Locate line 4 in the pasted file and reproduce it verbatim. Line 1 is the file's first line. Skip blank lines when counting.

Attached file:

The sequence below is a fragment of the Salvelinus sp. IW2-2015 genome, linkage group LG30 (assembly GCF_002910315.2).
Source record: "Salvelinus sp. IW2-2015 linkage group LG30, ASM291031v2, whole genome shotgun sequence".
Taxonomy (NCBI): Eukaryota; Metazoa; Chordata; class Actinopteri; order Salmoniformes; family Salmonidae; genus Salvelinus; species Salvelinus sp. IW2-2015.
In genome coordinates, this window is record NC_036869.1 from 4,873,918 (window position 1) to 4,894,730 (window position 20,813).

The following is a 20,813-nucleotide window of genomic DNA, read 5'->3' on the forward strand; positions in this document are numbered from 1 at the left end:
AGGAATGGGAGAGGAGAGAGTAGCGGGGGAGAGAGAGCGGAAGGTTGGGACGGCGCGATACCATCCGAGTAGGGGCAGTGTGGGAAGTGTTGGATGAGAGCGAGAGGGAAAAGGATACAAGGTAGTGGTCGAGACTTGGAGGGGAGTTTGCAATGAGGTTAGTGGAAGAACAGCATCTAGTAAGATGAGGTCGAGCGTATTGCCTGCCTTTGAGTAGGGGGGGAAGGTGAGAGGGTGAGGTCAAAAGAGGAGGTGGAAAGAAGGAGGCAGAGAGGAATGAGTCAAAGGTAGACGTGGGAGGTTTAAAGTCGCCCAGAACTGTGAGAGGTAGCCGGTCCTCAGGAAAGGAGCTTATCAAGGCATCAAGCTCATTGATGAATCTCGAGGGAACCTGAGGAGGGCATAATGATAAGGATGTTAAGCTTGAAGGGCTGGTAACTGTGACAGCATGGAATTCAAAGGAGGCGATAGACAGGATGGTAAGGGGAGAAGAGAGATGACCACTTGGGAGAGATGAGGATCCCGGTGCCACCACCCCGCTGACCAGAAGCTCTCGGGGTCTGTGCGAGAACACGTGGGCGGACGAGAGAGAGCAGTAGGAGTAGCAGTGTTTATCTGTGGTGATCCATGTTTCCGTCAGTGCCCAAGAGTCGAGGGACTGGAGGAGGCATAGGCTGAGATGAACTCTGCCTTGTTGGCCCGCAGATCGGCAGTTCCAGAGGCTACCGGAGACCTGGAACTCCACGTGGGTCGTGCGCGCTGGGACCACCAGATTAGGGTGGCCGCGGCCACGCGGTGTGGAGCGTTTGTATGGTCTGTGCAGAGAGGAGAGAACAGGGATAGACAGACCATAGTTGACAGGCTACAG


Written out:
In genome coordinates, this window is record NC_036869.1 from 4,873,918 (window position 1) to 4,894,730 (window position 20,813).